Chakrabortty continues with a personal attack, saying: "The Virgin boss neither makes anything, nor changes anything. He's no radical." We happen to be building spaceships. I may not be but the people who work for Virgin certainly are. They have shaken up industries as diverse as music, transportation, leisure, health, financial services, mobile telephony – all for the benefit of the consumer. Chakrabortty's vitriol persists when he claims my vision was to run the National Lottery so I could get my "brand name plastered everywhere". Our bid to win the franchise was in fact a wholly not-for-profit organisation called The People's Lottery. As it turns out we – controversially – had our winning bid overturned, reducing the profits for good causes.

    He concludes: "It's business that needs to be prodded into working harder." The team at Virgin Money are not afraid of hard work – they have built 3 million customers from a standing start against fierce competition, and in the future we expect to receive the same fierce competition from the major high street players. Alongside the incredible staff of Northern Rock, the Virgin Money team will work tirelessly to turn around a loss-making bank, return more money for the taxpayer, and offer UK consumers a different and better banking experience.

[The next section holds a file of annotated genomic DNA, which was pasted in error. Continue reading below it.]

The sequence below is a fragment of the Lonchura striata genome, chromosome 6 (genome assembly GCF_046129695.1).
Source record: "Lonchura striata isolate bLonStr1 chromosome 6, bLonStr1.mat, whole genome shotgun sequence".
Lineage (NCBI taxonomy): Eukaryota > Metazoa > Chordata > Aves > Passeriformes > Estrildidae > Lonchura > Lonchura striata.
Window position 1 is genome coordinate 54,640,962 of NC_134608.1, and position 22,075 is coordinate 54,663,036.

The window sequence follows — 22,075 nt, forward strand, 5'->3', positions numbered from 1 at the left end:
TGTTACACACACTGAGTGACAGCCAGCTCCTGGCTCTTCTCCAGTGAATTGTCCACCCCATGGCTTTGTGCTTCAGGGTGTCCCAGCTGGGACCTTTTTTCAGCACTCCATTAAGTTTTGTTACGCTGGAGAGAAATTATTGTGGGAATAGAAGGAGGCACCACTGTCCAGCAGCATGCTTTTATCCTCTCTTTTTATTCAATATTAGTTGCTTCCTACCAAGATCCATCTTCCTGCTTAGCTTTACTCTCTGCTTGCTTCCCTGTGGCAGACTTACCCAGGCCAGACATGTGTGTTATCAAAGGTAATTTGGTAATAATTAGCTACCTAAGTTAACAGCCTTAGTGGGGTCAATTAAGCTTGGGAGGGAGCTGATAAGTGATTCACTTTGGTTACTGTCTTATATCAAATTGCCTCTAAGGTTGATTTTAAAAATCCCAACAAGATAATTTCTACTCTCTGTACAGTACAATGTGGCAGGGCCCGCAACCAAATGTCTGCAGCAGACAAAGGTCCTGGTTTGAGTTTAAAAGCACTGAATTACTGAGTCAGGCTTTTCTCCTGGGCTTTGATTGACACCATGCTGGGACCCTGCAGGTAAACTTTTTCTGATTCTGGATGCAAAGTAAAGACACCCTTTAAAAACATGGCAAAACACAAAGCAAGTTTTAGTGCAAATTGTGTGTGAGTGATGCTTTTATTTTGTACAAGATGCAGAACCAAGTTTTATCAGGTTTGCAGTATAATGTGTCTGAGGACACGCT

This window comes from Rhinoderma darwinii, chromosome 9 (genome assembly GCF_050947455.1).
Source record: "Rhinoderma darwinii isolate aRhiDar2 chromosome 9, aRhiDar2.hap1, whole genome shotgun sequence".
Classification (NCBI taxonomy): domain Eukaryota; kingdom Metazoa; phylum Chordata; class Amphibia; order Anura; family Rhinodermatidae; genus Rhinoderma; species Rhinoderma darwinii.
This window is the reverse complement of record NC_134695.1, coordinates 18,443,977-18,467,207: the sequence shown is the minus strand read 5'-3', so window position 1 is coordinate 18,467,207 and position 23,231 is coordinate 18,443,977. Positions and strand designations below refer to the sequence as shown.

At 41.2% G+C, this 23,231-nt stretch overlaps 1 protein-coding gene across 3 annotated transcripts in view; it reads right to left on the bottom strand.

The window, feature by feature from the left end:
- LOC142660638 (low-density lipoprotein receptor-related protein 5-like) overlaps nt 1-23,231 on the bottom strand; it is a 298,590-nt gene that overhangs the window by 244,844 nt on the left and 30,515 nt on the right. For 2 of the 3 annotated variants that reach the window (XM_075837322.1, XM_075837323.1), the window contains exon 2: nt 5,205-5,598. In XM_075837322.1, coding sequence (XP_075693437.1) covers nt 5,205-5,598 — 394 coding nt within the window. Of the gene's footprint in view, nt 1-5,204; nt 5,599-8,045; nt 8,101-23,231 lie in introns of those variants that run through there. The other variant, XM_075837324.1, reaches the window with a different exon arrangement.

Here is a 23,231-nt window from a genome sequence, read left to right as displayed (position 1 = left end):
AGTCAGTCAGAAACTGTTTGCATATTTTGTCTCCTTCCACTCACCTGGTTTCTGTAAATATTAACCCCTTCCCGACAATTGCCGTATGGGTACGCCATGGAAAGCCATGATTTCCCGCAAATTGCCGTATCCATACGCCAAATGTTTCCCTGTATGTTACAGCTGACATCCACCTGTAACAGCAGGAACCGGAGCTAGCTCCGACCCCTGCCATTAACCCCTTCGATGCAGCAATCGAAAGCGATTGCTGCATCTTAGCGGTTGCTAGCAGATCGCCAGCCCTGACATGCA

Vodaphone Tax


    Barclays, Bonuses and Sackings

    • This last one seems peculiar and is almost as if the £20m was always a fiction to enable the £2m to be regarded as...
    that was cheap, wasn't it?

    It wasn't that long ago that Barclay's investment bankers were 'given' very (very, very...) large bonuses even though the overall business was making huge losses. It seems long enough ago to imagine that observers had forgotten. This bank now sacks thousands of employees to streamline the operation.

    Myths About Petrol, Gaddafi And Nuclear Power

    This is not original

    Gasoline prices have been steadily climbing for several months, and Americans are feeling the pain at the pump. The possible culprits (from greedy oil execs to Mideast turmoil) are as plentiful as the proposed solutions (more offshore drilling, green energy or government reserves). But what is really driving prices up? And what, if anything, can be done about it? Let’s take a moment to fill up on information about our fuel.

    1. Fighting in Libya is sending gas prices higher.